Commercial construction loan requirements: what paperwork is needed?

In March 7, 2018

Header image: Commercial construction loan requirements, what paperwork is needed?

When someone begins thinking about commercial construction loan requirements, the path is very different for an owner-occupied space versus a build for investing purposes. It wasn’t an impulsive decision to build, or a desire to spend months—even years—managing the construction process. It’s often led by a need for something not otherwise available.

“This space isn’t working for my business any longer. It’s in the wrong location, needs too many renovations and doesn’t have room to grow.”

” I need to expand. I’ll keep my existing lease but expand into a new custom building that accommodates future needs.”

“I don’t see any pre-existing buildings that fit what I’m searching for.”

These are just a few reasons someone might decide to move forward. It’s not a decision taken lightly. The average owner of a small-to-medium business may only build a commercial space for their business once or twice in a lifetime. It’s a big undertaking with quite a learning curve, but with the right partners, the process is much easier. Their experience becomes yours.

Move faster with architectural plans and contractor bids in hand

It’s important to know what types of financial paperwork should be in your hands when you walk into the door of a bank to seek financing. Banks are delighted to see an architectural plan, specifications for the project and cost projections outlined by a contractor because it gives them specific numbers to work with.

With plans, pricing and budget in mind, the banker can immediately start an underwriting process by working with an appraiser to obtain as-completed value for the project.

Three years of tax returns are required

Any financial institution will require three years of tax returns for the borrower. If a business has other owners with more than twenty percent equity in the business, the same paperwork is needed for them, too. They’ll be included as guarantors for the loan.

A current profit and loss statement

Sometime called an operating or income statement, a profit and loss (P&L) sheet is a key piece of paperwork required to obtain a commercial construction loan. It reflects the revenues and expenses for a business over time, which helps the bank determine how much of a loan payment can be supported by the business.

It totals all sources of revenue for the business, all expenses required to earn the revenue, and the difference between the two. Is the business profitable? Operating at a loss? Does it have the ability to repay the loan? Is the dollar amount required to build the project more than the business can afford without impacting operations negatively? The P&L must support the business can handle expenses for the project to move forward.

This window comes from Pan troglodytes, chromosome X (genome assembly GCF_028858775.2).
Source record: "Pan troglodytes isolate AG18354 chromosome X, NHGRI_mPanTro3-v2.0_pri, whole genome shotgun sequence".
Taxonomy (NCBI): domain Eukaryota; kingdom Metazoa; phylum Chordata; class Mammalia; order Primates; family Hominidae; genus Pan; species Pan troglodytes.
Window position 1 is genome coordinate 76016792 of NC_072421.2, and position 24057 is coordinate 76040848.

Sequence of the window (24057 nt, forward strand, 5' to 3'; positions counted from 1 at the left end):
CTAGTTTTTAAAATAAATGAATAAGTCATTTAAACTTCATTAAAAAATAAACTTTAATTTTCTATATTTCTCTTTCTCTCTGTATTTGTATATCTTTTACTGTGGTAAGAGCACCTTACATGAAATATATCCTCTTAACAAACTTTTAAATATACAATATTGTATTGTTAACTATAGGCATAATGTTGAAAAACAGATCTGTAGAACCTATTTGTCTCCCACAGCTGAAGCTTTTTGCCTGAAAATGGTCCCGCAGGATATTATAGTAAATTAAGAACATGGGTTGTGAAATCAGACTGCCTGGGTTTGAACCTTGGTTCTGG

The business balance sheet

The balance sheet for a business is very different than the profit and loss statement. It reflects assets, liabilities and net worth of a business. When combined with the P&L, the lender has a better understanding of the business’s profitability and liquidity.

Miscellaneous other documentation

What other commercial construction loan paperwork is required? This list might not be exhaustive, but it’s pretty comprehensive. You’ll need to provide:

  • A debt schedule of other loan obligations,
  • A credit application for the specific lender,
  • A business plan or detailed company history,
  • CVs or resumes for each stakeholder in the business,
  • Personal financial statements,
  • Legal entity paperwork (articles of incorporation, bylaws, operating agreements, etc.)
  • An environmental questionnaire (the lender typically provides a form) reflecting due diligence has already been completed for any specific parcel of land used for the project.  
  • The bank will also be interested in the general contractor’s/builder’s experience and financial capacity to ensure they’re qualified for the project. Most banks have a contractor questionnaire and require financial information on the builder. When interviewing potential contractors, ask if they’ve been previously approved by the bank, or if they’re willing to provide the paperwork necessary for the bank to approve them.
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This is a nice blanket list to kickstart the process, but specific circumstances might apply. Working with an experienced lender ensures the right paperwork is added to any paperwork that a borrower might bring to the table.

As the project heads into the underwriting process, the next step is often working with the lender to create a pro-forma document. Stay tuned for our next blog post, where we’ll detail the next steps!

If you have questions about how to obtain a commercial construction loan, the paperwork or the process, please contact us today, or come into one of our Arizona locations. We’re happy to provide a no-obligation consultation to help you move forward.

Horizon Community Bank is an SBA- and USDA-approved lender.